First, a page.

Ryan Mayer

To say Baltimore Orioles first baseman Chris Davis has struggled out of the gates this season would be an understatement.

Through 57 games this season, Davis is hitting just .150 with four homers and 15 RBI while posting just a .227 on-base percentage. He’s struck out 86 times which is nearly triple the number of hits (31) that he’s collected this season. This type of performance is not what the O’s were expecting when they signed Davis to a seven-year, $161 million deal after the 2015 season.

Based on his performance to date, Davis is on pace to finish the season hitting .150/.225/.221 with nine homers, 36 RBI and 211 strike outs against just 46 walks. In that pacing, he would tally approximately 76 hits over the course of the full season. Based on his average annual salary of $23 million under the terms of his new contract, that means that the Orioles would be paying approximately: $300,000 per hit, $638,000 per RBI and $2.5 million per home run this season.

In the updated ZIPS projections on FanGraphs, they’re not expecting much better from Davis over the course of the rest of the season as they project him to finish with a .182/.267/.328 slash line, 19 homers, 46 RBI and 88 hits with 203 strikeouts in 135 games played and 548 plate appearances.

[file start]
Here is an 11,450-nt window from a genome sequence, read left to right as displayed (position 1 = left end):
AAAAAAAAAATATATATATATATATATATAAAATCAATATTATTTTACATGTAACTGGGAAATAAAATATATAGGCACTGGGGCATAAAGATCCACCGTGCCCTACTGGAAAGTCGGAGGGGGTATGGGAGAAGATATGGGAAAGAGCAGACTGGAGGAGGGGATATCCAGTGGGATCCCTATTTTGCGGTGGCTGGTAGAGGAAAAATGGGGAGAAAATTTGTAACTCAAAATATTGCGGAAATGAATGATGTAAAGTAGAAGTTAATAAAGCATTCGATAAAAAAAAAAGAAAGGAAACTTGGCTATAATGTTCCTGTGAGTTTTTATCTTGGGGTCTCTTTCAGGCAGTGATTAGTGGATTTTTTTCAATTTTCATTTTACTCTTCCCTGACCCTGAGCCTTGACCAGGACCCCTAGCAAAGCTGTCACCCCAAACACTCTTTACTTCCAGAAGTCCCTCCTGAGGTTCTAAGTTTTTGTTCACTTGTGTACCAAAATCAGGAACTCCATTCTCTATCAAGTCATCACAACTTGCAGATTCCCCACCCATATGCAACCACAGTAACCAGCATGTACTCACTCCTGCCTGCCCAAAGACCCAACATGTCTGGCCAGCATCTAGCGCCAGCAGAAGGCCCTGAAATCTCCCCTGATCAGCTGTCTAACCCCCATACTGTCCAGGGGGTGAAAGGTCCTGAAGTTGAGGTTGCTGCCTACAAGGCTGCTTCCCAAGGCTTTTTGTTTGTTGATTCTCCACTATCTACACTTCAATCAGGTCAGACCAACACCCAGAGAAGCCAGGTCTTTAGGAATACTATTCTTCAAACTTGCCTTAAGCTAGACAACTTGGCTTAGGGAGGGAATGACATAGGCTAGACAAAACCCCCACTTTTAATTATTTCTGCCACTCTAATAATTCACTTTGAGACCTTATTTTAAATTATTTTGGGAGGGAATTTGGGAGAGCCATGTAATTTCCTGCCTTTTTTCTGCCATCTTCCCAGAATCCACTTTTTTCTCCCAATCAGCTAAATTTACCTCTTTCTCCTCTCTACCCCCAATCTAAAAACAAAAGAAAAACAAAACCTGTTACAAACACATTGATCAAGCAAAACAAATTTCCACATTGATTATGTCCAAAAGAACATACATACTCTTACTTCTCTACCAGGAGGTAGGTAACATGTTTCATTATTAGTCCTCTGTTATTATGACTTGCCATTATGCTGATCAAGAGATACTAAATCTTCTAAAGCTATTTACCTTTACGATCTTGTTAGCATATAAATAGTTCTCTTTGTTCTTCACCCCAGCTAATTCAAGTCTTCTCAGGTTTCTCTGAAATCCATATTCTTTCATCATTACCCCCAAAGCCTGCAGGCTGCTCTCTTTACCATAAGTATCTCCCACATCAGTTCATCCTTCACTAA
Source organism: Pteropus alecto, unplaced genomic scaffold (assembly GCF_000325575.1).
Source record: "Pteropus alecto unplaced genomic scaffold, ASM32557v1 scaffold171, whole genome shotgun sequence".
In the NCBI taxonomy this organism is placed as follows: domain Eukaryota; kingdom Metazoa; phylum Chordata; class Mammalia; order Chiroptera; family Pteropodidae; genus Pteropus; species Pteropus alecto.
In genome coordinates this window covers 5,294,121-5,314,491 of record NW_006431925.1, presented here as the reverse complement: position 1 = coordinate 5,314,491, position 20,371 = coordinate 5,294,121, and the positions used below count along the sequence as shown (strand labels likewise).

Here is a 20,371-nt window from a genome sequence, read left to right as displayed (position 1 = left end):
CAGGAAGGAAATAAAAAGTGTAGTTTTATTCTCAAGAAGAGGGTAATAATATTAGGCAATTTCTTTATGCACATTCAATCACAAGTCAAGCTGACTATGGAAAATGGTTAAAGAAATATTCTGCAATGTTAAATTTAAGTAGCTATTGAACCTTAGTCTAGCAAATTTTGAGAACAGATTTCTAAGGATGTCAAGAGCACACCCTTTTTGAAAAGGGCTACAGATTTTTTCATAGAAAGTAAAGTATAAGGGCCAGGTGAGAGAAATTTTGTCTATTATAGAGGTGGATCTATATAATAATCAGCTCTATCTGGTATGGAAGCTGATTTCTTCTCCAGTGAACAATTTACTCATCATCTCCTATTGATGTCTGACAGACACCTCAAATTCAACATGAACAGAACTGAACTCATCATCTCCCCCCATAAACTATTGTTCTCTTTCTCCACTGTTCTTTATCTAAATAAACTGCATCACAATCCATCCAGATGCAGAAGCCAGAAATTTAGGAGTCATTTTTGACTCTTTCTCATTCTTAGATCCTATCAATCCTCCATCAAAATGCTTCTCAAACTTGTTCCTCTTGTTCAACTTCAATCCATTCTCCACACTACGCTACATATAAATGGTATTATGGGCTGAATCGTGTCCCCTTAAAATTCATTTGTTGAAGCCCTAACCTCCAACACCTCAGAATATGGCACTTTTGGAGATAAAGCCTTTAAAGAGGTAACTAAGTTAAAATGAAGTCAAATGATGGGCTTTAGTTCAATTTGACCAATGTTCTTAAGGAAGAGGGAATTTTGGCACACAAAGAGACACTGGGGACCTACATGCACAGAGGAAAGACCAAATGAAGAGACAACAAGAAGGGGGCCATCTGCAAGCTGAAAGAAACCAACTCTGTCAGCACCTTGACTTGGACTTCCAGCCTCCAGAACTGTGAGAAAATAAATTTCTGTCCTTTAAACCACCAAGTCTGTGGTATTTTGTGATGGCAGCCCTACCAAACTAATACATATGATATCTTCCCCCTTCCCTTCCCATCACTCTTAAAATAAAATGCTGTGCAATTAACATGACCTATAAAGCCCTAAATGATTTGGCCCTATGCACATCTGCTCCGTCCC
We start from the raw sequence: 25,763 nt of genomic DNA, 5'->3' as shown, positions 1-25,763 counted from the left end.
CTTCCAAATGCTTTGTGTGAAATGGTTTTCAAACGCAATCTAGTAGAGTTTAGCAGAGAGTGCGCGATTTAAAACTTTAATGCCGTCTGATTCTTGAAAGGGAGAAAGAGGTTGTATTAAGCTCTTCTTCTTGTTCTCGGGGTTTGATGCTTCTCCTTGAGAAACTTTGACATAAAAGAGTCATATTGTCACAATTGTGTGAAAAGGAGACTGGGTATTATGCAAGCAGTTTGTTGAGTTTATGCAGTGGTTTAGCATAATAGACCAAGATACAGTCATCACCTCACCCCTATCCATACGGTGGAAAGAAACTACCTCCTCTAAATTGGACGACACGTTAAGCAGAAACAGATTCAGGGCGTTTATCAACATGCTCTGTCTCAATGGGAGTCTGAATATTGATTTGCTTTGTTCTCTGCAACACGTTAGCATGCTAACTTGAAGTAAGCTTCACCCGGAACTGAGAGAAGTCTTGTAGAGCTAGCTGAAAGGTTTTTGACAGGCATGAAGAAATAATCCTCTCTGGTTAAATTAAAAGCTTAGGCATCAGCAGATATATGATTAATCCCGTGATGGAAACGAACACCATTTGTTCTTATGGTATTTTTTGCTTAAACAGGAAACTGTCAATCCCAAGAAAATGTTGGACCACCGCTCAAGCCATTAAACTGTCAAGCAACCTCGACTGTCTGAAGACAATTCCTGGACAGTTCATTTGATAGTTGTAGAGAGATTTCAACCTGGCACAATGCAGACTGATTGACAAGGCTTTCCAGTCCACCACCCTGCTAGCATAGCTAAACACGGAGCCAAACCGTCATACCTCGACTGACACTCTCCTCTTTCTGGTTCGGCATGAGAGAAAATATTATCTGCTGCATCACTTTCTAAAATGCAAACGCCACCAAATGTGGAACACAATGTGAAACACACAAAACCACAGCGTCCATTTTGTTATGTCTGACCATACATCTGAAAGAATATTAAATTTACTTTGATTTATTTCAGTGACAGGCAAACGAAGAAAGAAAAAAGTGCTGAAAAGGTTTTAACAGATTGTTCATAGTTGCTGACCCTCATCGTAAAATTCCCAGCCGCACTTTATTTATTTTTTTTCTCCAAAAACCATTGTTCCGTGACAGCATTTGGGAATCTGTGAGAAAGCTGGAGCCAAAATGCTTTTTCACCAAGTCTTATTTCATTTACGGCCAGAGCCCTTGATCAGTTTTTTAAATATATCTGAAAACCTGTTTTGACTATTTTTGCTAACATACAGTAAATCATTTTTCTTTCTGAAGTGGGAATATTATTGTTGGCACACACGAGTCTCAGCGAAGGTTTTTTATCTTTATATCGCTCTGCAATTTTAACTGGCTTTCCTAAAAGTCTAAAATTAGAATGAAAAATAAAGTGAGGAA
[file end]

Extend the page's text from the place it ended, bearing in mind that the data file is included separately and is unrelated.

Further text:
Historically, those projections would place Davis as having one of the worst seasons of all-time among players qualified for their league’s batting title (more than 500 plate appearances) according to Baseball-Reference. The worst season of the expansion era for a hitter with more than 500 plate appearances currently belongs to Don Wert, third baseman for the Detroit Tigers in 1968, when he hit exactly .200 with 12 homers and 47 RBI. Interestingly enough, Wert made the American League All-Star team in that season. Unquestionably the same won’t be said for Davis this year.

Davis isn’t the only former All-Star slugger that’s been unable to find his previous form this season. Minnesota Twins third baseman Miguel Sano was recently demoted all the way down to Single-A. Sano was hitting .203/.270/.405 with seven homers and 27 RBI this season but as WJZ’s Mark Viviano notes, the Twins had the option to send him to the minors to try and correct his issues. That’s a luxury the Orioles do not have.

Either way, Davis has another four years and $92 million left on his contract, which looks more and more like an albatross by the day.

Comments (20)
  1. 500 ABs seems somewhat arbitrary for a qualifier, especially since qualifying for the batting title is based on 502 plate appearances. Rob Deer and Dan Uggla both batted .179 in a qualifying season. Deer hit 25 HRs and drove in 64 runs, to go along with 80 total hits in 1991. Uggla hit 22 HRs and drove in 55 runs, also with 80 total hits. Interestingly enough, Wert actually posted a positive WAR for that dismal hitting season due to some decent defense.